A big league still growing


With 450 Players, Warhawks teams in western Howard emphasize teaching


Bill Grau and Dan McCabe were neighbors who helped coach their kids in a youth football program in Sykesville. They enjoyed what they did, and their kids had fun, but both wondered why there wasn't a similar program where they lived.

Just over four years ago, the two formed the Western Howard County Warhawks, a youth football program that started out big - and has kept growing. The program had 250 kids for its age-group teams in 2002, the club's first year of competition, and this fall enrolled about 450 players from 6 to 14. The club has become a strong feeder for several county high school teams.

The league works hard at teaching kids the game. There's a flag football team for the youngest age group, and the rest play tackle. Teams practice two or three days a week and play once.

McCabe served as president for three years before Grau took over this year. Grau said several things led the two Glenwood residents to start a program.

"When we started the program, we knew there was a need in the area," Grau said. "We knew football was getting more popular. The Ravens had just won the Super Bowl ... and there were a few programs, but there was nothing in the western part of the county."

McCabe also said that he and Grau wanted to start a program that was more than just a bunch of kids and parents getting together to play and watch games. They wanted something different.

"We had a lot of kids out here that had an interest but didn't have a place to play," McCabe said. "He and I got together and figured we'd give them an opportunity to play where we could get a real community thing going."

Grau said they received a lot of support from many places, including from Glenelg High School's coaches, and when the program took off, it just kept going.

"Almost immediately, we had a lot of interest," Grau said. "We didn't think we'd have that much interest at first."

They formed about 10 teams the first year that played in the competitive Capital Beltway League and struggled. The Warhawks grew to 320 players in the second year and moved some teams into the newly formed Central Maryland League - and all of their teams shifted there last year and remained this season.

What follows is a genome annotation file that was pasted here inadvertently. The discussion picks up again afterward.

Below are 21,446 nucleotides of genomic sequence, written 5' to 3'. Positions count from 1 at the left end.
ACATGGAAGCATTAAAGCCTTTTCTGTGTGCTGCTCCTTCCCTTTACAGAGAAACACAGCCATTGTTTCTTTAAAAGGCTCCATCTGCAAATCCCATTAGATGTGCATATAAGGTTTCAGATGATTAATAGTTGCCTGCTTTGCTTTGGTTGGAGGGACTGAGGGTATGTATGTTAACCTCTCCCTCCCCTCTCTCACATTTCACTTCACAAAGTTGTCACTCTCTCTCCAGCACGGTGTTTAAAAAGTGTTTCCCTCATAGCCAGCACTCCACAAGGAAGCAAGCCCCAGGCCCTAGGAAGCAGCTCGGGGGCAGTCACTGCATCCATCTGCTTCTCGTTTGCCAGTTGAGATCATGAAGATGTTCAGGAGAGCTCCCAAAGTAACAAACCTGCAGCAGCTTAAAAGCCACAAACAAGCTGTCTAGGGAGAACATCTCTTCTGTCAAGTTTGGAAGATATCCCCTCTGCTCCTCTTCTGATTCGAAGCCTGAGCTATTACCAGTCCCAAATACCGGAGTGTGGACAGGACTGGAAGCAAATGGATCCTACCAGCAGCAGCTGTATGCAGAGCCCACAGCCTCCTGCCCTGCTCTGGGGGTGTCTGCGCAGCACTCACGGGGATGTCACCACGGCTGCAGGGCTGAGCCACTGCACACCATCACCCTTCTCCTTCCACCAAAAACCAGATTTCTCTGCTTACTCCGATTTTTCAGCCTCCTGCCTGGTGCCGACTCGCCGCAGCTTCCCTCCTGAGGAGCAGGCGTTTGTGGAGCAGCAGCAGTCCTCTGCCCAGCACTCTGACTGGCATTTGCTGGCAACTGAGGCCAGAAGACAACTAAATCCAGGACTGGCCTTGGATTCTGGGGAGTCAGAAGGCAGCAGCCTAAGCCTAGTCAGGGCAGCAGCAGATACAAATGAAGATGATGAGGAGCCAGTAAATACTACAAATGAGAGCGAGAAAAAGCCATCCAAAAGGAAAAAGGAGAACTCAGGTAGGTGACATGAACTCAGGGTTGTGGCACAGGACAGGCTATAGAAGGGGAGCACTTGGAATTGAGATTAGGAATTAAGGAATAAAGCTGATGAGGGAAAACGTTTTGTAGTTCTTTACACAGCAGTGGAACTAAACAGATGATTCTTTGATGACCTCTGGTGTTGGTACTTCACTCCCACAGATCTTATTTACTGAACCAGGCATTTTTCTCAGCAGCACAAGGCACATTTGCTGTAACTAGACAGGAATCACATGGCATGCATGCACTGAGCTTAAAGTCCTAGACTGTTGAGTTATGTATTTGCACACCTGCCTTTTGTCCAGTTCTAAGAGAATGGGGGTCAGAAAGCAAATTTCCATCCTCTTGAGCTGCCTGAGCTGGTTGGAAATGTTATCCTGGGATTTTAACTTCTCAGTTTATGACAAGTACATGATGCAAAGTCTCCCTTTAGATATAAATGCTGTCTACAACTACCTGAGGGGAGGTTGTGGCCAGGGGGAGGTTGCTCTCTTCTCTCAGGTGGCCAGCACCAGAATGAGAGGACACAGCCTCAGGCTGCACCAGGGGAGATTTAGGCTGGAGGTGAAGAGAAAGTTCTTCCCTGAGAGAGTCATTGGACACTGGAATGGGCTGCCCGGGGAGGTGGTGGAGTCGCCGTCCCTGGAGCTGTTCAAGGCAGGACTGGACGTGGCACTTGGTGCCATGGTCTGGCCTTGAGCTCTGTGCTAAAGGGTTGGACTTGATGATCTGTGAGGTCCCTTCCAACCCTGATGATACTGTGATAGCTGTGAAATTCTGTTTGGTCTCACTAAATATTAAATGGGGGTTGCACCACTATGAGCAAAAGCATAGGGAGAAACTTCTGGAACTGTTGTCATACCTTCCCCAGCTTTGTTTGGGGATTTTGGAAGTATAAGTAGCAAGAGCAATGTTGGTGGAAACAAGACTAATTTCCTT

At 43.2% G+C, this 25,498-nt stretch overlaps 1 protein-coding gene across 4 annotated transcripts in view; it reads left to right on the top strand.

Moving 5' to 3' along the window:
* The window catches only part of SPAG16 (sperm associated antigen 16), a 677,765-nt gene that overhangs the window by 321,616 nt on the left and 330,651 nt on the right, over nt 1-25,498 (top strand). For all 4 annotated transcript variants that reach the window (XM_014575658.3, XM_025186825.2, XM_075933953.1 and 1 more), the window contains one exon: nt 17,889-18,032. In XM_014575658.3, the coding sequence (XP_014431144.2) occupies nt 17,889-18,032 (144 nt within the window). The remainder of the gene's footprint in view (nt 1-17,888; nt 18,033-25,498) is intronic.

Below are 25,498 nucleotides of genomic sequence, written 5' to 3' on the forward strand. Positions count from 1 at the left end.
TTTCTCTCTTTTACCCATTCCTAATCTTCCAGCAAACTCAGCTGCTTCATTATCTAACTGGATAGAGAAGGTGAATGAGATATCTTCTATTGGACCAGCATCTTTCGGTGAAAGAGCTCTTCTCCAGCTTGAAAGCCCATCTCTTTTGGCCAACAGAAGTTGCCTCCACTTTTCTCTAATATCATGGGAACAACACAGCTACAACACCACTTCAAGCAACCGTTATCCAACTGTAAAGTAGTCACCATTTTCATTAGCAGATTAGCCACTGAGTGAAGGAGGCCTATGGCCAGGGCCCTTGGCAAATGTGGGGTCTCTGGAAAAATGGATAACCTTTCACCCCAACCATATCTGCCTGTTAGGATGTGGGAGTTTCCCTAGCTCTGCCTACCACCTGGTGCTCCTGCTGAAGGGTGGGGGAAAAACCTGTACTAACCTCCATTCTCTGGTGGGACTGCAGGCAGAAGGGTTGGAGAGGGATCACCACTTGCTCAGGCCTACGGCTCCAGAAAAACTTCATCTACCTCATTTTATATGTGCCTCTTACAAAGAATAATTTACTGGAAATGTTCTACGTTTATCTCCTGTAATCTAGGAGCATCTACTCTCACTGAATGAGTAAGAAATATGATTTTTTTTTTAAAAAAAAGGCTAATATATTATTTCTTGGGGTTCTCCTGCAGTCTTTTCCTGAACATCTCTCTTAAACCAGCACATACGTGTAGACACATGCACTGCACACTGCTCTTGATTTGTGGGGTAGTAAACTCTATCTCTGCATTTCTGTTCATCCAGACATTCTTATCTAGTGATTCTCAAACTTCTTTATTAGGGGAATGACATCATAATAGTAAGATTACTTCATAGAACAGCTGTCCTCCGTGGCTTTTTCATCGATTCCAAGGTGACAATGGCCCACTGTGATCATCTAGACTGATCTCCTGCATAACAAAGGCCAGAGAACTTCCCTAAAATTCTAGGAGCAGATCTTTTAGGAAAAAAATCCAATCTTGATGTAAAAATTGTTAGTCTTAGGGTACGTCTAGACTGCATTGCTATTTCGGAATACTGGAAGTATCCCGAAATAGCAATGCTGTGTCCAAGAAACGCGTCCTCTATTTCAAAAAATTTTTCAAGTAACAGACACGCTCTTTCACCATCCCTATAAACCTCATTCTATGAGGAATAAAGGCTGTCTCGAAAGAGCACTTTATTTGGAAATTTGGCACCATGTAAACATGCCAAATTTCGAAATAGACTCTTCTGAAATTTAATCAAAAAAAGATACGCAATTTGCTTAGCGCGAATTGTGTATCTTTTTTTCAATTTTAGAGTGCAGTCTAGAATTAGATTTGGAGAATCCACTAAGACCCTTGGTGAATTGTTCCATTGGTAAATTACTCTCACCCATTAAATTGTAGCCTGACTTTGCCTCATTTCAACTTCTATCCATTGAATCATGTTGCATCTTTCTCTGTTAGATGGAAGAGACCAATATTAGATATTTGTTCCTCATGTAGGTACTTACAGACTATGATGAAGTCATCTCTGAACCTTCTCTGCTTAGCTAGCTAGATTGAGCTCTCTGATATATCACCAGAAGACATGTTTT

Grau said the program's philosophy is built around teaching and giving children a chance to play - not just winning a football game. It's one reason the Warhawks have grown into a strong feeder system for Glenelg, River Hill and Marriotts Ridge High Schools, along with Mount Hebron and Centennial, to a lesser degree.

The Warhawks work at getting at least three coaches for every team. There's a head coach plus an offensive and/or defensive coordinator along with someone who handles the lines and special teams.

"That's a minimum number of people that you need; sometimes we get four coaches," Grau said. "We really want to teach a lot."

Randy Wallenhorst agrees strongly with this philosophy. An elementary school physical education teacher in the county, Wallenhorst coaches a Warhawks team and is on its board of directors. He also feels that there is often too much emphasis placed on winning in other programs and other sports and wants the Warhawks to be different.

"I wanted to make sure it was right for the kids," Wallenhorst said. "We have good people teaching the kids, not just about football, but teaching them life skills, getting along, working as a team, commitment, discipline, the whole thing."

The club has kept growing every year. Grau said they don't advertise or put out any kind of registration form to the public. The Warhawks just send information to the children who played last year and see who comes back - or wants to join.

This year, everything came back much bigger than ever before. The league had 300 kids signed up within two weeks of the beginning of registration. The number reached 450, and Grau said leaders wanted to be sure they could give the right product to the children.

The club is entering two teams in every age-weight bracket possible this fall in the Central Maryland Youth Football and Cheer leagues, which include teams from five other Howard County youth programs and others from Baltimore and Montgomery counties. The Warhawks play their games at a number of sites but are scheduled to move to the new Western Regional Park when that opens next year.

McCabe said that in some ways the quick success of the league was surprising, given Howard County's long fascination with soccer.

"We just got more kids involved in football," McCabe said. "I really don't think we put that much of a dent in soccer."

McCabe has stepped away from the Warhawks this season. His kids are older, and working on the league takes lots of time. But he is glad that Grau has taken charge and that their little football idea turned into something big.

"It is a good, strong program with some good volunteers," McCabe said. "Bill does a spectacular job. It's like taking on a full 40-hour-a-week job. He was willing to do it, and he does a great job."

Baltimore Sun Articles
Please note the green-lined linked article text has been applied commercially without any involvement from our newsroom editors, reporters or any other editorial staff.